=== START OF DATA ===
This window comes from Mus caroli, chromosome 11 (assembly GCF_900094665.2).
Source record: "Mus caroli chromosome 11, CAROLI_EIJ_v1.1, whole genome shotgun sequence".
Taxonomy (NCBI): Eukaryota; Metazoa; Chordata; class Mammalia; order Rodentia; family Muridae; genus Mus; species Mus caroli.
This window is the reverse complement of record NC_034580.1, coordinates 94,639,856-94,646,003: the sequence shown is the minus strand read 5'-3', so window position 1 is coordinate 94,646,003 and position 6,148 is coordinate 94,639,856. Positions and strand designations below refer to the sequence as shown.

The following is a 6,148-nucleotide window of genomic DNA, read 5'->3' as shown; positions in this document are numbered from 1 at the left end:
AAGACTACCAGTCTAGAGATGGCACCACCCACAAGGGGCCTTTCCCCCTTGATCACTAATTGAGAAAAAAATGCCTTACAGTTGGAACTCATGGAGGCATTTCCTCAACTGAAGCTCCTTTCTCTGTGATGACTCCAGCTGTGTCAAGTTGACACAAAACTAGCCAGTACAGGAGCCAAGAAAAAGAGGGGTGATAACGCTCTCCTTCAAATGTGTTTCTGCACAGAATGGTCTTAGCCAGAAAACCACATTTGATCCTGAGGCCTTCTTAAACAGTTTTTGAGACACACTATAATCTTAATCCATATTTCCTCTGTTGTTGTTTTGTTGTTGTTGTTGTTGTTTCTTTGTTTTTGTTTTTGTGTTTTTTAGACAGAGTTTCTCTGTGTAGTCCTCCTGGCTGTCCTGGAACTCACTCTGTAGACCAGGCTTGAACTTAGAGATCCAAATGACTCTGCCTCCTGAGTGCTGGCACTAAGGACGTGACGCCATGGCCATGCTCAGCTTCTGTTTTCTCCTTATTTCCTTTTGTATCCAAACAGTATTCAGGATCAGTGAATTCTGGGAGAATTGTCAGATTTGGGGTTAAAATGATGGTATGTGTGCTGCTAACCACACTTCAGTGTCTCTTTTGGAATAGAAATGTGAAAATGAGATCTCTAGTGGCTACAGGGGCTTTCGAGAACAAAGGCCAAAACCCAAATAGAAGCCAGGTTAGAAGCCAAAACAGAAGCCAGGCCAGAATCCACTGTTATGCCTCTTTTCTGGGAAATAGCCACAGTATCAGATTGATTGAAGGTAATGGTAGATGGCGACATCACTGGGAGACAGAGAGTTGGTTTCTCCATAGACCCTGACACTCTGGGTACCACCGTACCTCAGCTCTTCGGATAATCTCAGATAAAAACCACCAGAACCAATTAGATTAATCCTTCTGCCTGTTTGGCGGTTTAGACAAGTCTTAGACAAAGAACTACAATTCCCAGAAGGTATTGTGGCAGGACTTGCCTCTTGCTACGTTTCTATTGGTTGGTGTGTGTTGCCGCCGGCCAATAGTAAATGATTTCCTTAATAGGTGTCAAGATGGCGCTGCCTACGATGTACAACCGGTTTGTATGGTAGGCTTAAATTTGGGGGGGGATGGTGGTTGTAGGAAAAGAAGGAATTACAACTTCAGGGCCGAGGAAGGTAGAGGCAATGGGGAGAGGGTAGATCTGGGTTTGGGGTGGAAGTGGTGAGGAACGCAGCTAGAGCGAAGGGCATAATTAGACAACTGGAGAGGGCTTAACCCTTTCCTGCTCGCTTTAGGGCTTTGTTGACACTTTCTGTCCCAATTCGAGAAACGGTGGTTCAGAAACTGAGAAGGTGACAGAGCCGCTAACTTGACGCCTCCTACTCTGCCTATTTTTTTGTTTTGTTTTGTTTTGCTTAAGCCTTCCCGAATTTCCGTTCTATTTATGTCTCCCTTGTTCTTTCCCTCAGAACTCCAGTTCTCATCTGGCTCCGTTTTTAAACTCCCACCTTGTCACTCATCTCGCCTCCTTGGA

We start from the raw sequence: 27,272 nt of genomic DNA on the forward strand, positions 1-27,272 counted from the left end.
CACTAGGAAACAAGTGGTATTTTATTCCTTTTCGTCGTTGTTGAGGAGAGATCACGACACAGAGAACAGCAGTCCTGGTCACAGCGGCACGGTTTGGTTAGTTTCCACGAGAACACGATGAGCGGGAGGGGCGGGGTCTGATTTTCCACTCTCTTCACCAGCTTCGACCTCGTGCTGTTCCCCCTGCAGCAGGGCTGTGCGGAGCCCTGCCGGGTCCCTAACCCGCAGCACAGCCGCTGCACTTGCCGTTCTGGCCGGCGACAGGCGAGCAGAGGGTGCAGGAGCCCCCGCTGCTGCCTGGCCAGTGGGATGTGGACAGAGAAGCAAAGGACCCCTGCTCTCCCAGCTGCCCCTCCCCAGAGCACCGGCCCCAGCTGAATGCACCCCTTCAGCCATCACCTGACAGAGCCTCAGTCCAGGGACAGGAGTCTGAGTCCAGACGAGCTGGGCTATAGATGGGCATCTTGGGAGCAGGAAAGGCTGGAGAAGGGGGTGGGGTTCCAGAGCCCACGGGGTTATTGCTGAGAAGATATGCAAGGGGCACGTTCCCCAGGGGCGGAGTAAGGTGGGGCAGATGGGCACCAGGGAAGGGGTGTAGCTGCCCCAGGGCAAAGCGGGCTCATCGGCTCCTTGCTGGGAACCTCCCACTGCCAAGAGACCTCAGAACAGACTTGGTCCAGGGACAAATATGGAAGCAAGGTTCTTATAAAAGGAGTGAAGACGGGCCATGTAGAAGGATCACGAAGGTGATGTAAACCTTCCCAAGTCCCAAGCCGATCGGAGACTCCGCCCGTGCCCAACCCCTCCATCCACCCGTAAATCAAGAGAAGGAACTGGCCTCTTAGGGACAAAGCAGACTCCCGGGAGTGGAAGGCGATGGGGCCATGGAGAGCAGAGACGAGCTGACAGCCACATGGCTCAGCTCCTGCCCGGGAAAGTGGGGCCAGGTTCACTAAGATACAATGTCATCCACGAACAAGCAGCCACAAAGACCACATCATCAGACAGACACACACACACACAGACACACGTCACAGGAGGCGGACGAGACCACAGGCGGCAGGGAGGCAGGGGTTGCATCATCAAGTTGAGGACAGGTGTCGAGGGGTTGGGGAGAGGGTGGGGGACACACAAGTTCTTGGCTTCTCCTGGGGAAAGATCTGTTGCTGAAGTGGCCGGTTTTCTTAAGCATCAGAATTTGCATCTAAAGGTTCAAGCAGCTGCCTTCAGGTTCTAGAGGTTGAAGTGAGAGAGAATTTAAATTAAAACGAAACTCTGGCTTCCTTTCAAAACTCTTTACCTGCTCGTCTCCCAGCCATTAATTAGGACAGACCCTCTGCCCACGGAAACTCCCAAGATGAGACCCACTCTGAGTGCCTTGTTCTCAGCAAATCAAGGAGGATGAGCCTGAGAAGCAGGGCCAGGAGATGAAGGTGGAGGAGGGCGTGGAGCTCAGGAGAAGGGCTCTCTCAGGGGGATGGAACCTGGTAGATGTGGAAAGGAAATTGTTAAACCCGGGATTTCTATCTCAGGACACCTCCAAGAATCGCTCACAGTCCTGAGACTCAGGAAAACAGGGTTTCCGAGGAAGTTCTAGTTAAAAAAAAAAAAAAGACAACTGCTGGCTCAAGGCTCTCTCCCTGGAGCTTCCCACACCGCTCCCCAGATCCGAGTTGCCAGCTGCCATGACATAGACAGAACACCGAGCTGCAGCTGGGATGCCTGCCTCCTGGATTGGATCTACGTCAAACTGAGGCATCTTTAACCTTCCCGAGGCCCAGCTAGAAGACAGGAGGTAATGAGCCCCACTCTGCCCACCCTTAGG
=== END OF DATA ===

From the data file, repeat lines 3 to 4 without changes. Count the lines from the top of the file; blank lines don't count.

Taxonomy (NCBI): Eukaryota; Metazoa; Chordata; class Mammalia; order Rodentia; family Muridae; genus Mus; species Mus caroli.
This window is the reverse complement of record NC_034580.1, coordinates 94,639,856-94,646,003: the sequence shown is the minus strand read 5'-3', so window position 1 is coordinate 94,646,003 and position 6,148 is coordinate 94,639,856. Positions and strand designations below refer to the sequence as shown.